The above was the title of a project we had to work on this week. We have had a few projects in C before, but all of the previous projects were mainly an introduction to the language. This new project was very different. See, Holberton School’s goal is to shape us in to ‘full stack’ engineers.
mmmm… but that term is a little vague, and is used loosely in this industry. In fact when I was thinking about heading west to attend Holberton School, I was weary of the term. Before coming out to San Francisco, I was planning on attending Mobile Makers in Chicago, a boot camp for iOS. Don Bora, co-founder and chief instructor of Mobile Makers, and a friend of my father, was excited when he heard I was going to attend Holberton, but was weary of how the school train up ‘full stack’ engineers. Full stack is a very broad term, and it morphs into a lot of different things deepening on how people want to use it. You might run into people who call themselves ‘full stack’ engineers because they can do both front-end and back-end. Cool, great… glad you can do two things…. but ‘full stack’ at it’s core means something very different. Look at it this way – lets take for example a a webpage to purchase a flight to California (this being an open invitation for my Chicago friends to come visit…hint…hint). You have the front-end, the part of the webpage that you are interacting with, where you put in your personal information and your select a destination of California. The back-end deals with servers, an application and a database, so that when you log back into that webpage, you can check your flight status and see that unfortunately it is delayed because of bad wether in Chicago (more reason to visit California). So there you have it- front-end and back-end… but wait… there is so much more to software engineering then just that. What about all the other parts like security, and the construction of the very languages that everything is written in? I haven’t even mentioned the soft skills like marketing , or other behind the scene things like system administration. There are so many layers when it comes to software engineering. With a humble and realistic understanding that nobody can be and expert in all areas of the full stack, Holberton’s goal is to make us all at lest proficient enough to peel away each layer and deal with bugs no matter how deep down they go. To be able to do that, you do not need to master every aspect of software engineering, you just need to have a solid understanding of how each part fits together and have the tools in your tool box to figure it out from there. And that is why we are solving algorithms in C.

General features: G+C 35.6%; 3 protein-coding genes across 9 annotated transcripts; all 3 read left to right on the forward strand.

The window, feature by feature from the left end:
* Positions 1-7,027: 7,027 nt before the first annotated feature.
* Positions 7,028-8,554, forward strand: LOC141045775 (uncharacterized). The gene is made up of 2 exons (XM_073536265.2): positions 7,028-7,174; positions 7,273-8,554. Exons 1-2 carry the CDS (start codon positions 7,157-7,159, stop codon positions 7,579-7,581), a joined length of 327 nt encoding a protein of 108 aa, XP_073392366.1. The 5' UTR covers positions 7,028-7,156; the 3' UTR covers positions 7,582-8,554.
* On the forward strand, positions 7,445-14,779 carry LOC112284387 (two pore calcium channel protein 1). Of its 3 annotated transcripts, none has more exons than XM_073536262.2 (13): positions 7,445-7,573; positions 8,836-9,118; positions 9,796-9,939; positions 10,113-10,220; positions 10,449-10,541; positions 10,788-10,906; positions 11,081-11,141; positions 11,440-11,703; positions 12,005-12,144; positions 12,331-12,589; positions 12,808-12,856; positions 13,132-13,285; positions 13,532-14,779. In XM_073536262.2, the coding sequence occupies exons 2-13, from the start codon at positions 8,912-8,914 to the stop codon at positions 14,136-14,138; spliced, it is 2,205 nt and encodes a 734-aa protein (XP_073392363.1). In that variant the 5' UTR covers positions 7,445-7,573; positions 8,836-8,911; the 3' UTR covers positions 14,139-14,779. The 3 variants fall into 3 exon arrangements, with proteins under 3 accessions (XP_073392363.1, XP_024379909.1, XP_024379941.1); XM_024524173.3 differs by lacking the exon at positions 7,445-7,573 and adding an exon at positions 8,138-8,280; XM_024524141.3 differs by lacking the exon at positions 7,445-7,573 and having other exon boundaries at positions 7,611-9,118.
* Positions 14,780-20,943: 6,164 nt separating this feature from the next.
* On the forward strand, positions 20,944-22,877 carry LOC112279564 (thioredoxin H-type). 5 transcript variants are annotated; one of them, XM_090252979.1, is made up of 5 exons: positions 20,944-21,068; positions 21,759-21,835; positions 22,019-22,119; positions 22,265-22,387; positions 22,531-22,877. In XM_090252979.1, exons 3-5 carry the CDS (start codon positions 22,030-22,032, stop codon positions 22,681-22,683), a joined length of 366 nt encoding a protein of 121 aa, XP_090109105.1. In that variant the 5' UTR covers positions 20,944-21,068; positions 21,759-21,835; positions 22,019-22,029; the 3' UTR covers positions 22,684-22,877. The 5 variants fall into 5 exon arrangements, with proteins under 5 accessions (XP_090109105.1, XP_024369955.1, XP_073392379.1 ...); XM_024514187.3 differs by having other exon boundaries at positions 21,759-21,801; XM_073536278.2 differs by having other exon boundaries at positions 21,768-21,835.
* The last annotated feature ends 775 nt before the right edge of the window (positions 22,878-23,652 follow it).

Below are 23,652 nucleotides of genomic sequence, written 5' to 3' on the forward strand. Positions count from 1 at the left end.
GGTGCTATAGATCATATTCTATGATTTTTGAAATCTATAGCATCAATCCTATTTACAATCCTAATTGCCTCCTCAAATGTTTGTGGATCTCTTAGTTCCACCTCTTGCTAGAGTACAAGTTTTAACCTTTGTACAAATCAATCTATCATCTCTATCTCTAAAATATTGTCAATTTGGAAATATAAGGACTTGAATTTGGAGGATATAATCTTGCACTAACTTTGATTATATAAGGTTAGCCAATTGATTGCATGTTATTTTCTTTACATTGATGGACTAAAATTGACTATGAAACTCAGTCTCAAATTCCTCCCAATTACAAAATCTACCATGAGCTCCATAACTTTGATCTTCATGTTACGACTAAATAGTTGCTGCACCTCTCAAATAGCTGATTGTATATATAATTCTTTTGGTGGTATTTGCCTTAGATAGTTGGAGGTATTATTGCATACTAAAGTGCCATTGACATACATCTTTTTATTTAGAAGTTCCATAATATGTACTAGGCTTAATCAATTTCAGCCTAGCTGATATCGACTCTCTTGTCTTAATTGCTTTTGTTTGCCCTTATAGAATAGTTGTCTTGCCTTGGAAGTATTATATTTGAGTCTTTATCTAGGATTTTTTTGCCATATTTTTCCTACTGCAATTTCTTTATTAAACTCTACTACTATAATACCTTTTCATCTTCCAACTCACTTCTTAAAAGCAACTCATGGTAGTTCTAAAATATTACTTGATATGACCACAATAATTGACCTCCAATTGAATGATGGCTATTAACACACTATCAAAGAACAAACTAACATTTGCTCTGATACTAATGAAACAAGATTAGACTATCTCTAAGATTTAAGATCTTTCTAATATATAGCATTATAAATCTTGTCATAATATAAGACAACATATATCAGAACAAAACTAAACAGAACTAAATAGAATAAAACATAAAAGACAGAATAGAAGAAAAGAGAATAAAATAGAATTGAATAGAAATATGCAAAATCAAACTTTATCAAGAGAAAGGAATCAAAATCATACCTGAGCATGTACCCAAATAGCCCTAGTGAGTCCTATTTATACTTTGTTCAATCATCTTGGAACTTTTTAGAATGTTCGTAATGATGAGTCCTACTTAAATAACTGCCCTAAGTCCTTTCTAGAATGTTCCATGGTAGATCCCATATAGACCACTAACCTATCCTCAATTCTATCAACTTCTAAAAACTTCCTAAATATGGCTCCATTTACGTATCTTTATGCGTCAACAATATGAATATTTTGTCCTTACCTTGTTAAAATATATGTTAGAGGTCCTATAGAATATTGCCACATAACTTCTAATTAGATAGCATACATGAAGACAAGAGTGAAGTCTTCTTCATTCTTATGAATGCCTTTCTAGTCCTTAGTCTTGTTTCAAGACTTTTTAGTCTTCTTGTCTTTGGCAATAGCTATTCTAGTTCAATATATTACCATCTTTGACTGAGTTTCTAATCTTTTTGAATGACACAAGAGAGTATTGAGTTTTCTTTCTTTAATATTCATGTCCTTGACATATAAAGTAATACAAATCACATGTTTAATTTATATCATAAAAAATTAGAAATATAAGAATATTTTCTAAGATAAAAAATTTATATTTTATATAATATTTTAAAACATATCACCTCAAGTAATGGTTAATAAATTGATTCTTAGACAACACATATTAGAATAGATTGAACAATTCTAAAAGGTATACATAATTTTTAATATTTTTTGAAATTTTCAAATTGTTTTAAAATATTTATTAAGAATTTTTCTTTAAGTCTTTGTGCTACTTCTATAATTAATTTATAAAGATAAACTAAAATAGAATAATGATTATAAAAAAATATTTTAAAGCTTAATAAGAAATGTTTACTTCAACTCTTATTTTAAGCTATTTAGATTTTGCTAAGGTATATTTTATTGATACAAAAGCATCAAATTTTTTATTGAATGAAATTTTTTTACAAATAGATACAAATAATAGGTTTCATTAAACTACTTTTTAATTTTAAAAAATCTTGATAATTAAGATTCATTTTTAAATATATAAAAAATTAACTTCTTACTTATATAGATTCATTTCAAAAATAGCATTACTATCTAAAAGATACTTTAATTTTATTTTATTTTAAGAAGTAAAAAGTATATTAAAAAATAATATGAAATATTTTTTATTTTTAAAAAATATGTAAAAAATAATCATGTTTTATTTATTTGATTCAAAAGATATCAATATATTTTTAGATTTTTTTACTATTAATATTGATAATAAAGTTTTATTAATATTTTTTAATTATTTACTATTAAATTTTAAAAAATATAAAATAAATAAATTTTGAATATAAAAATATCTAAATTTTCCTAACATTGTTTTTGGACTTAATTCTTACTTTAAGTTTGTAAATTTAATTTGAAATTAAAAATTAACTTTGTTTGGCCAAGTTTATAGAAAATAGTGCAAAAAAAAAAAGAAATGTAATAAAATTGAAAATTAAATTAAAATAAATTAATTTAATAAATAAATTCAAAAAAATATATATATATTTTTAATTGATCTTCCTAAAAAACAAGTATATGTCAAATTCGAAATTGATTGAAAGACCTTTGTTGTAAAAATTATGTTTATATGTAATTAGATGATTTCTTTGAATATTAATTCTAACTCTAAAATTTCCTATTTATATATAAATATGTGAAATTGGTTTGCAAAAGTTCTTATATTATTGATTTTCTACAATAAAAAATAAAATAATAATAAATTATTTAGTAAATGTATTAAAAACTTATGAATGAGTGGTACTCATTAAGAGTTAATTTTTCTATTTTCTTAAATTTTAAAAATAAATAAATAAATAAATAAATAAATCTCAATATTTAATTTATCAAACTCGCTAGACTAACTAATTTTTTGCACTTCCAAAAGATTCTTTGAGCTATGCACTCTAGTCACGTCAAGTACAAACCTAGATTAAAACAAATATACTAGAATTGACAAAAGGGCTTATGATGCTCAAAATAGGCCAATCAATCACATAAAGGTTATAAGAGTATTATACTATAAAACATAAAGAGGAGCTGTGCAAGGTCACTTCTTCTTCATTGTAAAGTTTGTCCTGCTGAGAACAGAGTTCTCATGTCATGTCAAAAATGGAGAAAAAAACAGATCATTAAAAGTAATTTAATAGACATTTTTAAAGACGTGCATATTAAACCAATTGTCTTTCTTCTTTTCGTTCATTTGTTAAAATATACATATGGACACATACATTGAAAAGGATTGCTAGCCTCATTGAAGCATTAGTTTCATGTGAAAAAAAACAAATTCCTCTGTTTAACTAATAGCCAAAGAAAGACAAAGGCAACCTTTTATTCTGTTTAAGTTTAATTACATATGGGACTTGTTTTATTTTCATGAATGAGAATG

SO back to the top of this post. Our task was to ‘Write a function that takes an integer in parameter and prints it’. Sounds easy right. Just write a function that takes ‘n’ number and prints it on the screen. HA. NOPE. Not easy at all. This was a restriction among many others.
- You are not allowed to use the standard library. Any use of functions like printf, puts, etc… is totally forbidden.
WOOF. The only function we could use was ‘print_char’, which prints a single character. Not super helpful when a six long digit is passed into the parameter. We needed to figure out an algorithm that would take a given number, figure out how many digits were in that number, from that extract each individual integer that makes up that number and print them in order. Figuring out the algorithm was daunting. After the task was posted, a bunch of us were still stumped… so we shoved ourselves into the only meeting room with a white board to hash out the problem. A few hours later, we had a semblance of an algorithm, with no code attached. Some of us felt like, “oh, great… we haven’t gotten anywhere”. But Julien, one of our co-founders, wanted to make a point with that. He said, the hardest part of this task was figuring out the algorithm, the code part is easy (well, maybe once I am better at C it will be the easy part). He wanted us to realize that when we are faced with a problem like this, you can not start with the code – you have to first figure out how to solve it with pen and paper. Let me make myself clear, pen and paper will never be antiquated. It’s a hard lesson to learn when you have been spending upwards of twelve hours a day typing way on a computer.
Algorithms are not going away. We are learning to use our brains and the tools at hand to solve problems. And that is exactly what a ‘full stack engineer’ should be able to do with confidence an ease. I’m not there yet, but conquering algorithms and C are a few of the tools in that tool box.